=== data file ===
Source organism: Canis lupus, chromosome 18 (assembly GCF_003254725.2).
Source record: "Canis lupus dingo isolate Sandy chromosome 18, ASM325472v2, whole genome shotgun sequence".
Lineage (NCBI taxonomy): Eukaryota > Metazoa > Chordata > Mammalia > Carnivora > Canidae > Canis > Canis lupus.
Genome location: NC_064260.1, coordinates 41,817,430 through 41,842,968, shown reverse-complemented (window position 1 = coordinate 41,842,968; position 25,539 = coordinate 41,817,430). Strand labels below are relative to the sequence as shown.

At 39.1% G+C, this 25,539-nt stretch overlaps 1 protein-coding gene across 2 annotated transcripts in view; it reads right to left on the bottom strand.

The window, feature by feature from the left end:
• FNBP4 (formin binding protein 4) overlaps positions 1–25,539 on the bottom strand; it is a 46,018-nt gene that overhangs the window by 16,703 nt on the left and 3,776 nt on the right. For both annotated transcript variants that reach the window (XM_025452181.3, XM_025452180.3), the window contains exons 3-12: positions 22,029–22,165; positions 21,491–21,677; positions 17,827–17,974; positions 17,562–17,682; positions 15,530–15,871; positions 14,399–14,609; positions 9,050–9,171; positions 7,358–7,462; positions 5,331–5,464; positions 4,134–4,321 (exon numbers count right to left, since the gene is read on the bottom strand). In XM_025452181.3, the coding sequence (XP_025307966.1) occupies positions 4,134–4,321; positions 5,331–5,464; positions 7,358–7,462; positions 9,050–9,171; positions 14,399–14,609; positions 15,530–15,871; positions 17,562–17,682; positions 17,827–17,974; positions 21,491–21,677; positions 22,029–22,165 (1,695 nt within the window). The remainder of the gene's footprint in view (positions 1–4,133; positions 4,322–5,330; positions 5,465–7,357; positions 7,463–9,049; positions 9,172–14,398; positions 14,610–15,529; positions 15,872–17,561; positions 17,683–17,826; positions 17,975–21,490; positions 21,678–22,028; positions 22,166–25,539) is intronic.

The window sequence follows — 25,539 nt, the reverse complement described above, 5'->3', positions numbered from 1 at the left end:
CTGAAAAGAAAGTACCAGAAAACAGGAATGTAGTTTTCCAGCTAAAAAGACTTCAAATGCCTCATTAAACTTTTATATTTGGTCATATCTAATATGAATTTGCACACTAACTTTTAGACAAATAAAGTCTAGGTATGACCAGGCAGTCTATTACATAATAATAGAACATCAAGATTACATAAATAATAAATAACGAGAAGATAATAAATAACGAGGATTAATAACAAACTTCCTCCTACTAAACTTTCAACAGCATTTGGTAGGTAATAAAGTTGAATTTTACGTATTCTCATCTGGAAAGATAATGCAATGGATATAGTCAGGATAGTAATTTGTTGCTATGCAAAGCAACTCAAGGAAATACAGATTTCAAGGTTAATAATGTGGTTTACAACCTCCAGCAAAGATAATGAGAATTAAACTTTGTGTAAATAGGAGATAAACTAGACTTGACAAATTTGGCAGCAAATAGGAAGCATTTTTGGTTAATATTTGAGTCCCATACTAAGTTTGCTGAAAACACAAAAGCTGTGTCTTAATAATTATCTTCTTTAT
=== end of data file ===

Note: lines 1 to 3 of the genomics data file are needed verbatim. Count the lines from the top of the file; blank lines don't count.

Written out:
Source organism: Canis lupus, chromosome 18 (assembly GCF_003254725.2).
Source record: "Canis lupus dingo isolate Sandy chromosome 18, ASM325472v2, whole genome shotgun sequence".
Lineage (NCBI taxonomy): Eukaryota > Metazoa > Chordata > Mammalia > Carnivora > Canidae > Canis > Canis lupus.